“But the legislation that was introduced to give the ATO more teeth in respect to those arrangements has certainly gone a lot further than what we anticipated with the ATO’s views espoused in draft ruling.”
There are cases where NALI might apply that are more likely to trip a tax practitioner and their clients up – such as a discount to an accounting fee.
If the advisor applies a $100 discount to their fee as a general expense, not related to any specific income, the fund’s entire income could be exposed to the 45% tax, based on current ATO interpretation of the law.
“As low as a $100 discount to an accounting fee might mean that all of the income to a self-managed fund could be exposed to NALI. It could also result in assets held by that fund being exposed to NALI based on the current ATO view, as reflected in its draft ruling,” Daniel said.
The ATO also reckon that certain services conducted in an individual capacity as opposed to a business capacity can easily give rise to NALI. This will particularly be the case where business resources are used such as work related software to prepare and lodge tax returns, prepare financial plans and manage investments and where advisers are covered by their business’ professional indemnity insurance. Advisers need to be aware of what they can and cannot doing something as trifling as using a business email may taint their entire fund based on the ATO’s current view.
The last word
What does all this mean for your tax practice? Like any area of tax, working with SMSFs dealing with NALI requires you to be up to date on the latest knowledge and guidance. At the 2021 Superannuation Intensive Series, Daniel will explore this topic in depth in his session.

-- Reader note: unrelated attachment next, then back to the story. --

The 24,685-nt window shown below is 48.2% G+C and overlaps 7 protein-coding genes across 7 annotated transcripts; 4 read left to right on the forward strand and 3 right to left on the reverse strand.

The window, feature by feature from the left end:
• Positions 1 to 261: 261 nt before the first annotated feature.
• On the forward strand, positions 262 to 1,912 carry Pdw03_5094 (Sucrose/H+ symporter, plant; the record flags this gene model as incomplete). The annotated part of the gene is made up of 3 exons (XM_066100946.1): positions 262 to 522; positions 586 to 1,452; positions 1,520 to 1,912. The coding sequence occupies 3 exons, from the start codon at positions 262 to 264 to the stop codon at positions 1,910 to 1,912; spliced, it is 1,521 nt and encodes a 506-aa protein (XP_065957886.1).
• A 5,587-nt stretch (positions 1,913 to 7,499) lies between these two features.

“NALI is a very hot, important tax topic. Every tax adviser should be on top of the ATO’s latest views in how it will apply and administer the law in respect of NALI,” Daniel said.
“They need to be on top of it because NALI can be nasty.”
Session: Session 2: NALI and NALE = NASTY
Presenter: Daniel Butler, CTA, DBA Lawyers
When: Wednesday 24 March (Day 1), 12.10–1.10pm
What to expect:
- The latest ATO material on NALI and NALE (LCR 2019/D3 is due in final form early 2021)
- How the NALI provisions apply to a loss, outgoing or expense that is lower than arm’s length
- General versus specific expenses and what income is taxed
- When are services provided in an individual versus a trustee capacity and why does it matter?
- Plus, much more …
About the 2021 Superannuation Intensive Series
Encompassing the key areas of focus for practitioners advising in the Superannuation space, take a technical deep-dive and walk away with practical applications for what you’ve learnt.
Attend online tax technical sessions presented by some of the profession’s best superannuation experts, then enjoy collaborating and networking with other superannuation practitioners at the in-person workshops.
With online sessions taking place 24-25 March, followed by workshops on 31 March, this intensive program is paced to allow you to absorb as much of the insight as possible.
About Daniel Butler
Daniel Butler, CTA, is one of Australia’s leading SMSF lawyers and has worked predominantly in the SMSF, tax and related fields for over 30 years. He is a regular presenter on SMSF topics and has published extensively in professional journals including contributing a monthly article on SMSFs to the Taxation in Australia and other media.
Dan is a member of The Tax Institute’s National Superannuation Committee and is involved with a number of other tax and SMSF committees and discussion groups.